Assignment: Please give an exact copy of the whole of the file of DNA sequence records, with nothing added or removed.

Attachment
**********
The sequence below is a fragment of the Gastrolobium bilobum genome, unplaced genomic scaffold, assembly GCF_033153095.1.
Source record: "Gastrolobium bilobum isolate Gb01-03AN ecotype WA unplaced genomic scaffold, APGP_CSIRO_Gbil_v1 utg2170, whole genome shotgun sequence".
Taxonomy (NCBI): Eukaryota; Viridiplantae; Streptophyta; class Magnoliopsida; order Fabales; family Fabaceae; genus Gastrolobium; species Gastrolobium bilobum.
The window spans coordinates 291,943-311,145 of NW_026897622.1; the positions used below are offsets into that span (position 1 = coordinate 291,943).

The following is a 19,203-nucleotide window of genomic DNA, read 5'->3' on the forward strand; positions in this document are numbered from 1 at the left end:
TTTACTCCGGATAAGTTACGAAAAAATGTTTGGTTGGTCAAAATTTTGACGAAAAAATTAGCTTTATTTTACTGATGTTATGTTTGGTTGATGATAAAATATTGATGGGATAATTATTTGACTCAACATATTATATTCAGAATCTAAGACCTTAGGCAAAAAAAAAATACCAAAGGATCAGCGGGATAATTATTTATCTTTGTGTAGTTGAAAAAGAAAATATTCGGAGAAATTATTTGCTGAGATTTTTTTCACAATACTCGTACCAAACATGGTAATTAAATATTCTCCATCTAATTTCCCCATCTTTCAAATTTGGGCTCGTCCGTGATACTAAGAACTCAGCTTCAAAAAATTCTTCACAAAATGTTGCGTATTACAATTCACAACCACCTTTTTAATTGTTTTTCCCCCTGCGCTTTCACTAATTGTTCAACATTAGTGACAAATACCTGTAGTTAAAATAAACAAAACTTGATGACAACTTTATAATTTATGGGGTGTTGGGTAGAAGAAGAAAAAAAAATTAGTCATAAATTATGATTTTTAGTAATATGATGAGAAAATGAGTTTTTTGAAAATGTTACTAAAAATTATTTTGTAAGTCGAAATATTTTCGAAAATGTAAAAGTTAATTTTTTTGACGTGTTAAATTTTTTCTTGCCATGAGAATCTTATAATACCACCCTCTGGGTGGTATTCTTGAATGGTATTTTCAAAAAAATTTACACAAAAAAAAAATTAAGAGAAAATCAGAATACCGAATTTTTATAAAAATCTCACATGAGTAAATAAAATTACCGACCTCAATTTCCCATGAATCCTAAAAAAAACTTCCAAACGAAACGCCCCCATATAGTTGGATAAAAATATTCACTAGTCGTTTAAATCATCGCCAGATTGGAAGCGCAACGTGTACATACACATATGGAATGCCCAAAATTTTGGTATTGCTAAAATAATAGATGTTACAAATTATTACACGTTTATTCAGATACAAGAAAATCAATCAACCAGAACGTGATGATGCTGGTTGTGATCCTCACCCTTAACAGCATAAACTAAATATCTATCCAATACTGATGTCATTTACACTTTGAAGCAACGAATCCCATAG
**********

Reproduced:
The sequence below is a fragment of the Gastrolobium bilobum genome, unplaced genomic scaffold, assembly GCF_033153095.1.
Source record: "Gastrolobium bilobum isolate Gb01-03AN ecotype WA unplaced genomic scaffold, APGP_CSIRO_Gbil_v1 utg2170, whole genome shotgun sequence".
Taxonomy (NCBI): Eukaryota; Viridiplantae; Streptophyta; class Magnoliopsida; order Fabales; family Fabaceae; genus Gastrolobium; species Gastrolobium bilobum.
The window spans coordinates 291,943-311,145 of NW_026897622.1; the positions used below are offsets into that span (position 1 = coordinate 291,943).

The following is a 19,203-nucleotide window of genomic DNA, read 5'->3' on the forward strand; positions in this document are numbered from 1 at the left end:
TTTACTCCGGATAAGTTACGAAAAAATGTTTGGTTGGTCAAAATTTTGACGAAAAAATTAGCTTTATTTTACTGATGTTATGTTTGGTTGATGATAAAATATTGATGGGATAATTATTTGACTCAACATATTATATTCAGAATCTAAGACCTTAGGCAAAAAAAAAATACCAAAGGATCAGCGGGATAATTATTTATCTTTGTGTAGTTGAAAAAGAAAATATTCGGAGAAATTATTTGCTGAGATTTTTTTCACAATACTCGTACCAAACATGGTAATTAAATATTCTCCATCTAATTTCCCCATCTTTCAAATTTGGGCTCGTCCGTGATACTAAGAACTCAGCTTCAAAAAATTCTTCACAAAATGTTGCGTATTACAATTCACAACCACCTTTTTAATTGTTTTTCCCCCTGCGCTTTCACTAATTGTTCAACATTAGTGACAAATACCTGTAGTTAAAATAAACAAAACTTGATGACAACTTTATAATTTATGGGGTGTTGGGTAGAAGAAGAAAAAAAAATTAGTCATAAATTATGATTTTTAGTAATATGATGAGAAAATGAGTTTTTTGAAAATGTTACTAAAAATTATTTTGTAAGTCGAAATATTTTCGAAAATGTAAAAGTTAATTTTTTTGACGTGTTAAATTTTTTCTTGCCATGAGAATCTTATAATACCACCCTCTGGGTGGTATTCTTGAATGGTATTTTCAAAAAAATTTACACAAAAAAAAAATTAAGAGAAAATCAGAATACCGAATTTTTATAAAAATCTCACATGAGTAAATAAAATTACCGACCTCAATTTCCCATGAATCCTAAAAAAAACTTCCAAACGAAACGCCCCCATATAGTTGGATAAAAATATTCACTAGTCGTTTAAATCATCGCCAGATTGGAAGCGCAACGTGTACATACACATATGGAATGCCCAAAATTTTGGTATTGCTAAAATAATAGATGTTACAAATTATTACACGTTTATTCAGATACAAGAAAATCAATCAACCAGAACGTGATGATGCTGGTTGTGATCCTCACCCTTAACAGCATAAACTAAATATCTATCCAATACTGATGTCATTTACACTTTGAAGCAACGAATCCCATAG